Sunday, September 11, 2011

9-11: Ten Years Later...

Ten years after 9-11, here are some thoughts I agree with and want to share (from Charles Krauthammer and Michelle Malkin):

I watched the History Channel today. For hours, I watched the events unfold again. I watched, and remembered, That Day. I was on leave That Day, ten years ago, after a decade spent as an Army officer, and at that moment preparing to move back home and become a schoolteacher.

All that changed when the first, and then the second, tower collapsed.

Ten years later, I still do not live at home. But I have no regrets for the path I took instead.
What bothers me is when anyone -- from Deepok Chopra to Barack Obama to John McCain -- equates terrorists with soldiers, and demands that captured terrorists be given POW protections.

The U.S. government now affords Prisoner of War protections to unlawful enemy combatants who willfully violate every law of war: they wear no uniform, they directly target civilians, they use religious institutions, hospitals, and schools for military purposes, they take hostages, they use human shields to keep themselves alive.

It is a matter of international treaty and international law that unlawful combatants be afforded a military tribunal. When convicted, they should be executed... as was done in World War Two under a Democrat president, even to U.S. citizens who attempted to commit sabotage for Nazi Germany after landing by U-Boat on our eastern shores.

Why are jihadists given three hots and a cot, religious services, and even Starbucks coffee at Guantanamo Bay? That's better than we treat our own soldiers. Why do we coddle terrorists? Worse, why do we play catch-and-release? A growing number of Gitmo detainees, released to assuage the political left, have been killed or captured AGAIN on the battlefield, at the cost of how many U.S. and allied servicemen?

After ten years, I've lost enough friends.

All captured jihadists should be interrogated, given a military tribunal, and, if convicted of war crimes, executed as allowed under international law.

Tell you what: to be extra nice, rather than hang them as the common criminals they are, we'll simply and mercifully shoot them. My aim is true and my trigger finger is tireless.

The argument that such (lawful) treatment will result in atrocities committed against captured U.S. and allied troops is nullified by the atrocities routinely committed against captured soldiers and civilians alike at the hands of jihadists.

To treat captured terrorists as POWs is to morally and legally equate them to lawful, uniformed combatants. Yet lawful combatants increase the risk to their own lives by upholding the laws of warfare: they do not indiscriminately target civilians; they do not hide behind human shields; they do not hide or cache supplies in religious institutions, schools, or hospitals; they do not move forward in ambulances; they do not disguise themselves as civilians or police or wear the uniforms of their enemies.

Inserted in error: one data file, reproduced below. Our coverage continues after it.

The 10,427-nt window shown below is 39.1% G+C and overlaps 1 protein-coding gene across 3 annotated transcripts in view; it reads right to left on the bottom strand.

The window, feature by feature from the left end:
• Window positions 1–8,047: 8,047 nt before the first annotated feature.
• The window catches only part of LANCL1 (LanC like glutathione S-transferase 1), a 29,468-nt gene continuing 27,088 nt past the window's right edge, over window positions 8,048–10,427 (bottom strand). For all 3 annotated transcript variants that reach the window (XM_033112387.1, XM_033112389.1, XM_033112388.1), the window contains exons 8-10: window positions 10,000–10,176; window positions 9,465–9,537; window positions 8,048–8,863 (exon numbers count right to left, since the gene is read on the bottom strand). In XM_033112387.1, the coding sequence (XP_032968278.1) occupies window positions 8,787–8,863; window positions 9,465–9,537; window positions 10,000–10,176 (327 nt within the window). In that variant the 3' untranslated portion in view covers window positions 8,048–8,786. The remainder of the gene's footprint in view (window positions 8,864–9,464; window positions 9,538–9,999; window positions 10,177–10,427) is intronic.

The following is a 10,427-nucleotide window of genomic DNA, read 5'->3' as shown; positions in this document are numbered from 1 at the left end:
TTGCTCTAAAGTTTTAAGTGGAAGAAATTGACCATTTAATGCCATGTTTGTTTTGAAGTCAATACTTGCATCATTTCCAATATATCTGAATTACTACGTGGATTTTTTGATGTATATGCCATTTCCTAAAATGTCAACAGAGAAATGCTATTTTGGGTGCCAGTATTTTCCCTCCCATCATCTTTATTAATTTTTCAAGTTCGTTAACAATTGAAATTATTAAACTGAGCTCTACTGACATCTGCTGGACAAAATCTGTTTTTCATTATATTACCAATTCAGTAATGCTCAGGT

There is a flip side to the coin of equivalency: why should anyone adhere to the laws of warfare if, in the end, how you act makes no difference in how you will be treated?

Wednesday, April 13, 2011

Wednesday, February 23, 2011

What To Do About Somali Pirates...

The crew of the yacht Quest,
murdered by 15 Somali pirates.

On Monday, a gang of Somali men (high on khat, wielding Kalashnikovs, and seizing unarmed vessels, therefore qualifying either as pirates or a 'voluntary coast guard' depending on if you're a rational person or Al Sharpton, respectively) shot and killed their four hostages aboard the American yacht Quest. U.S. Navy vessels trailing the yacht killed two pirates and captured thirteen.

Two out of thirteen is a start.

But given the increasing problem of piracy off the coast of East Africa, and the tepid international response (led by President Obama, the Prince of Tepid), what is the U.S. to do?

The latest trend has been to hand such pirates over to Kenya, the closest relatively civilized country, for trial and some jail time if convicted. This is the penalty Somali pirates consider in their stimulant-hazed calculations of risk vs. million-dollar ransoms.

Perhaps we should alter the calculus. Here's what we should do:

The responding U.S. Navy ship should tow the pirates' vessel back to its home port. The captain should then convene a tribunal. Unless the pirates have a really good excuse for seizing ships and killing hostages ("We're a voluntary coast guard! Ask Al Sharpton!") they should be hanged from the yardarm in full view of their khat-sucking kin. I don't know if U.S. Navy ships still have yardarms, but if not, we'll send them back to port immediately and refit them, just for this.

Then the pirates' vessel should be set on fire and sunk; again, in full view of shore.

If the Somalis open fire on the U.S. ship, the U.S. captain should say "I got something for that" and open fire with .50 caliber machine guns, 5-inch rapid fire cannon, and possibly cruise missiles. Just for 'funsies.'

"What's that? They're shooting RPGs now? I got something for that, too" the U.S. captain should remark. Flipping a safety cover and pushing a big red button labeled "50 Gigawatt Cobalt Fusion Laser," a 50 gigawatt cobalt fusion laser mounted on a satellite in geosynchronous orbit would then incinerate the entire town, a bug-zapper of biblical proportion.

What's that? There's no such thing as a 50 gigawatt cobalt fusion laser? No problem; we'll make that too. Just for this.

That's the response I'd like to see.

Instead, we got SecState Hillary Clinton impassively offering condolences at a press conference, and promising more of the same vague, pointless half-measures.

What happened to you, America? You used to be beautiful...

I'm going a little Tarantino there. Maybe America should, too.